….For Sailors to take greater advantage of their experiences, they need to actively question their actions.  By this, I mean that a person analyses a question more than they do a statement.  But, it has been my experience that when someone recants an experience they had, it is a rare thing to hear someone say anything in terms of ‘why’ they did something.  Much more often someone only tells the ‘what’ of their actions.  Think of the Socratic Method, where Socrates would answer his students questions with another question.  A Sailor who has internalized such a ‘Socratic process’ would be in a position to provide more cogent feedback as well as learn from their mistakes more often than we do today.

What I am saying is not that the training we offer Sailors falls short of its objectives as they stand today.  But, that the spirit of the training is not where it needs to be-we focus our objectives too much on acting rather than orienting.  The training our Sailors receive are based on concrete and testable objectives that can be measured, quantified and turned into metrics, that fit well into powerpoint.  We do no help Sailors to become autodidactic-we are not training them to become students of their environment, but rather students of their school house.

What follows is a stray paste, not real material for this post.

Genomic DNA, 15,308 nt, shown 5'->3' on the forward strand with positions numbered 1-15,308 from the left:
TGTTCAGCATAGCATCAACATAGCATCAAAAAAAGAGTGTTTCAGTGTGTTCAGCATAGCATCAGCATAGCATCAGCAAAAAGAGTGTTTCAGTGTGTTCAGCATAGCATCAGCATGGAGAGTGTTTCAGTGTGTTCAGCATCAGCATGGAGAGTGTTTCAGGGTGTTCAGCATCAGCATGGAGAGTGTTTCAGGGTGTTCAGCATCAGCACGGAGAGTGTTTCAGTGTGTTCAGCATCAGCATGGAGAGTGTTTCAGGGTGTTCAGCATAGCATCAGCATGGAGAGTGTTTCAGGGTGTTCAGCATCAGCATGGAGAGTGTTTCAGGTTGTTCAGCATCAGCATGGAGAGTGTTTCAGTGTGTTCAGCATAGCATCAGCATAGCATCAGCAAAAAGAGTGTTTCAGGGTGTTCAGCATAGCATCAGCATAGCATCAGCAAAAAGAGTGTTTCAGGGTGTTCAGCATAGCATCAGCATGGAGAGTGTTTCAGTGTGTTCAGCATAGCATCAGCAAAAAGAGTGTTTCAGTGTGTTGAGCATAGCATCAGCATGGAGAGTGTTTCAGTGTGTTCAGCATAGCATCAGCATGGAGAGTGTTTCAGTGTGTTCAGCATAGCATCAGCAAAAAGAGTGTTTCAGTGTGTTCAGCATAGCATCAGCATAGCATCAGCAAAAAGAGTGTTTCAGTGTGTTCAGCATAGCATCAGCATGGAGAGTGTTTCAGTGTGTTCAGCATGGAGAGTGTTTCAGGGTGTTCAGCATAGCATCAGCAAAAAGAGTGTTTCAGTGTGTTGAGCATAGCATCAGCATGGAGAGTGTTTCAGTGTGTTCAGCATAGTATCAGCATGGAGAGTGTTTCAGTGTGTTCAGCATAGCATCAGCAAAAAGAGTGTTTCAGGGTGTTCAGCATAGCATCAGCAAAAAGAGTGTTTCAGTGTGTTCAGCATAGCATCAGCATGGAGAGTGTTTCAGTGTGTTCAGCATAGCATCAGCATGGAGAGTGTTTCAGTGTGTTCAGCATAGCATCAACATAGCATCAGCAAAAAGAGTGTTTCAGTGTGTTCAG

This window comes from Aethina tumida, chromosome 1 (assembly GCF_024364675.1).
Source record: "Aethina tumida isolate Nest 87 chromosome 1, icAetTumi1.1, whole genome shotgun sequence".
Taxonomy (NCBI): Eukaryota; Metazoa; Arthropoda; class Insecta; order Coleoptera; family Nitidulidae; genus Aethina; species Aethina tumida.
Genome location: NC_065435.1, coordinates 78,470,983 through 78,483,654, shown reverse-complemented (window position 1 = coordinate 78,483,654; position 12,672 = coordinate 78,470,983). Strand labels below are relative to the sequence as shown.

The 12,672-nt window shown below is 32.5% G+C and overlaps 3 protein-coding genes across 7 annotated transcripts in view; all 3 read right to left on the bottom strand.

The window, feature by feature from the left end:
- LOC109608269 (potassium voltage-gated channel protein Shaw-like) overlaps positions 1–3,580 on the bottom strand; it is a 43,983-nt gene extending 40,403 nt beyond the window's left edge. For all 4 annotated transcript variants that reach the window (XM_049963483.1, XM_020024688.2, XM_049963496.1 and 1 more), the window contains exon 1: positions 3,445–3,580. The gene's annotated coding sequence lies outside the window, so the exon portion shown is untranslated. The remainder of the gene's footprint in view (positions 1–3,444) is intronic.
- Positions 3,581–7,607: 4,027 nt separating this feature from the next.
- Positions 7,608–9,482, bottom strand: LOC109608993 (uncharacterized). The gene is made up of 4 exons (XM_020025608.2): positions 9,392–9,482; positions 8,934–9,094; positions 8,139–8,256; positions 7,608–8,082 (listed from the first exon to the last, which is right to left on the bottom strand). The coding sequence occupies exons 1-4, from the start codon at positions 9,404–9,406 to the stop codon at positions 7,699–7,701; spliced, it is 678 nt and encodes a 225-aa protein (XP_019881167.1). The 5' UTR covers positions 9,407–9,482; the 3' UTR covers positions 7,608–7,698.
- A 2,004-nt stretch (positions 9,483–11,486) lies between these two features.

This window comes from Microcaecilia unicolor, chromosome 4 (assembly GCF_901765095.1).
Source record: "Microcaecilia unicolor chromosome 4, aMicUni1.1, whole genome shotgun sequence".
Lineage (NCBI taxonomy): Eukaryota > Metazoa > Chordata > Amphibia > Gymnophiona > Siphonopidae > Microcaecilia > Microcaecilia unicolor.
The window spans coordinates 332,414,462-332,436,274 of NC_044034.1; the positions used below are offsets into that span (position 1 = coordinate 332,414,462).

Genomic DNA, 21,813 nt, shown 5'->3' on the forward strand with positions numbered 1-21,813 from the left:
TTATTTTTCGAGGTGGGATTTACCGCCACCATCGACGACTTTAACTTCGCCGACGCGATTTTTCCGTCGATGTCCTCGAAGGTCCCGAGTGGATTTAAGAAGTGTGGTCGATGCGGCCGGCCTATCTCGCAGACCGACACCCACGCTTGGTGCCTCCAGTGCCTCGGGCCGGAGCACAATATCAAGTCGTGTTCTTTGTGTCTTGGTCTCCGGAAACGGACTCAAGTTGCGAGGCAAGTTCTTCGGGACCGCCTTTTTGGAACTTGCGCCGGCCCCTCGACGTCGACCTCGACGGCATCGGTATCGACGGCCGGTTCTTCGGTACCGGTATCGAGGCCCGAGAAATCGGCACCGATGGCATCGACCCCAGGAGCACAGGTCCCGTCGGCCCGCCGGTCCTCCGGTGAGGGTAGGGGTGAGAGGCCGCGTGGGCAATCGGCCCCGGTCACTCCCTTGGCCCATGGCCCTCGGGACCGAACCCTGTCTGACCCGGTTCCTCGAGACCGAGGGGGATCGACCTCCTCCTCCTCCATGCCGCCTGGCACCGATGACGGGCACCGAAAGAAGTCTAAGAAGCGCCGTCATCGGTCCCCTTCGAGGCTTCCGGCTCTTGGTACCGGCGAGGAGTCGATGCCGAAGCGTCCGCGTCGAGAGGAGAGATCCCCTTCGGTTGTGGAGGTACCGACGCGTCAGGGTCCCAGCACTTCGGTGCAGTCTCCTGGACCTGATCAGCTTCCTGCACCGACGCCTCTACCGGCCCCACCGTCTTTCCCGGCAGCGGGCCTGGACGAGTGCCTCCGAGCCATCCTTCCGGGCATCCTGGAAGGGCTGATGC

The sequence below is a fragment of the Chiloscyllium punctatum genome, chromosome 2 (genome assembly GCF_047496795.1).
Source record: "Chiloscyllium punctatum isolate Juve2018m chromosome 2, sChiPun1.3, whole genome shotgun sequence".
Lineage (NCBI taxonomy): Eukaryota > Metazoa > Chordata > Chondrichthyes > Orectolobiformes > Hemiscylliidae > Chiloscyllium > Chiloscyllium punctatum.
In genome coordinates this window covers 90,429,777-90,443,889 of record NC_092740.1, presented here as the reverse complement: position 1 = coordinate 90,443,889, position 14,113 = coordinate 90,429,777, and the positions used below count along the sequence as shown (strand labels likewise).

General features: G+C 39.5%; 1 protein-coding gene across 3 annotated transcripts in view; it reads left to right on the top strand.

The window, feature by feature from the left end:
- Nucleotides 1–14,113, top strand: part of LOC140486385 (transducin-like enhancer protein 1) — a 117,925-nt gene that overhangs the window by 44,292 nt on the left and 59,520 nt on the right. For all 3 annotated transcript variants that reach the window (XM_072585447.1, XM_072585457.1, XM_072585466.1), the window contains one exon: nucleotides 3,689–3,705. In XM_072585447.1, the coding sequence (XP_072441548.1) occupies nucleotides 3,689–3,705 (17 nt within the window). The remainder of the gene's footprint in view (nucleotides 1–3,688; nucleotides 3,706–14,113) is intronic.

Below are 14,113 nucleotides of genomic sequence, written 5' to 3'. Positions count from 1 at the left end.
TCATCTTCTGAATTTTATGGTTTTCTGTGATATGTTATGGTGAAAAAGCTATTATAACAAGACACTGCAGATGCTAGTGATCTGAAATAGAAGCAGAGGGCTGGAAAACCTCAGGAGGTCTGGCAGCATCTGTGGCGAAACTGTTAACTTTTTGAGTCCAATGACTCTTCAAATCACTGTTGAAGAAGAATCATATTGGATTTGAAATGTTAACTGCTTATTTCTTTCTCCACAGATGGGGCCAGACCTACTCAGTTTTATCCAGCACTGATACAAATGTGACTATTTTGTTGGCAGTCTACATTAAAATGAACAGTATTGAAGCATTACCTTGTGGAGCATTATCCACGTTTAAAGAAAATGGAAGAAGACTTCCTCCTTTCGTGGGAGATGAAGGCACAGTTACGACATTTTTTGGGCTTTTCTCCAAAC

We start to approach training Sailors to be autodidacts of their environment in the Operational Risk Management training we receive (One thing about ORM:  It is Boyd’s OODA-Loop operationalized.  The Navy has totally ripped off Boyd, and yet we never mention his name outside of the Warfare Universities-shame on us).  We need more and deeper training on ORM and how this method applies to everything we do, whether we consciously realize it or not.  In giving this deeper level or ORM, we should also find Sailors able to be more articulate of the process they’ve gone through.  Thereby becoming able to better train others of their experiences….

Naval affairs is not my bailwick, but my understanding of following online discussions by experts in the field like General Robert Scales, is that Professional Military Education across all the services is a) in need of significant reform and b) is facing a future of restricted budgets and possible deep cuts. My only firsthand knowledge of PME comes from a brief stint in June at The Army War College, courtesy of Dr. Steve Metz. The AWC curriculum was explained to me in detail by Col. Bill Lord, and while they were hitting the right notes in terms of trying to inculcate a strategic epistemology, the time frame allowed for doing so is extremely compressed.

Fast TransientsBoyd’s Conceptual Spiral – New Edition

This is from Dr. Chet Richards as well as Chuck Spinney….